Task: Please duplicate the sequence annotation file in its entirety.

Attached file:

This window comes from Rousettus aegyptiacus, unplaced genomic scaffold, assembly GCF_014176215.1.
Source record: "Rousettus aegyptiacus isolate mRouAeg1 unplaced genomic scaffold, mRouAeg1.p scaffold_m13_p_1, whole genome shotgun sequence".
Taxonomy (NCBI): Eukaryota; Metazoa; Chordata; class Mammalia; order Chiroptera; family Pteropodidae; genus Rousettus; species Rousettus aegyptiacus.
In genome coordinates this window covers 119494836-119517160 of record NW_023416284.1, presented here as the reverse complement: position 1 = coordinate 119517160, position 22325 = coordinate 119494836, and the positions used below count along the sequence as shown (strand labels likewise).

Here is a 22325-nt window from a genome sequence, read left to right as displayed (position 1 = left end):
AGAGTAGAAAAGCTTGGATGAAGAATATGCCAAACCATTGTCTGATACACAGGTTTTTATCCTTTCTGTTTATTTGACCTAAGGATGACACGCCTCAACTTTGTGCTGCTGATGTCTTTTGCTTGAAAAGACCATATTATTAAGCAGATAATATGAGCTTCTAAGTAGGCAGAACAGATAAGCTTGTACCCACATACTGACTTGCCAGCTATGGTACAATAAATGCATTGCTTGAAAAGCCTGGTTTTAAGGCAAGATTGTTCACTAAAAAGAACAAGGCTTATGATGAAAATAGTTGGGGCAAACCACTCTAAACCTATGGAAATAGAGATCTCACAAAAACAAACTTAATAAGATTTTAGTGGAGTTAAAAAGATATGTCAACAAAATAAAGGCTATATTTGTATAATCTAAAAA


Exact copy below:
This window comes from Rousettus aegyptiacus, unplaced genomic scaffold, assembly GCF_014176215.1.
Source record: "Rousettus aegyptiacus isolate mRouAeg1 unplaced genomic scaffold, mRouAeg1.p scaffold_m13_p_1, whole genome shotgun sequence".
Taxonomy (NCBI): Eukaryota; Metazoa; Chordata; class Mammalia; order Chiroptera; family Pteropodidae; genus Rousettus; species Rousettus aegyptiacus.
In genome coordinates this window covers 119494836-119517160 of record NW_023416284.1, presented here as the reverse complement: position 1 = coordinate 119517160, position 22325 = coordinate 119494836, and the positions used below count along the sequence as shown (strand labels likewise).

Here is a 22325-nt window from a genome sequence, read left to right as displayed (position 1 = left end):
AGAGTAGAAAAGCTTGGATGAAGAATATGCCAAACCATTGTCTGATACACAGGTTTTTATCCTTTCTGTTTATTTGACCTAAGGATGACACGCCTCAACTTTGTGCTGCTGATGTCTTTTGCTTGAAAAGACCATATTATTAAGCAGATAATATGAGCTTCTAAGTAGGCAGAACAGATAAGCTTGTACCCACATACTGACTTGCCAGCTATGGTACAATAAATGCATTGCTTGAAAAGCCTGGTTTTAAGGCAAGATTGTTCACTAAAAAGAACAAGGCTTATGATGAAAATAGTTGGGGCAAACCACTCTAAACCTATGGAAATAGAGATCTCACAAAAACAAACTTAATAAGATTTTAGTGGAGTTAAAAAGATATGTCAACAAAATAAAGGCTATATTTGTATAATCTAAAAA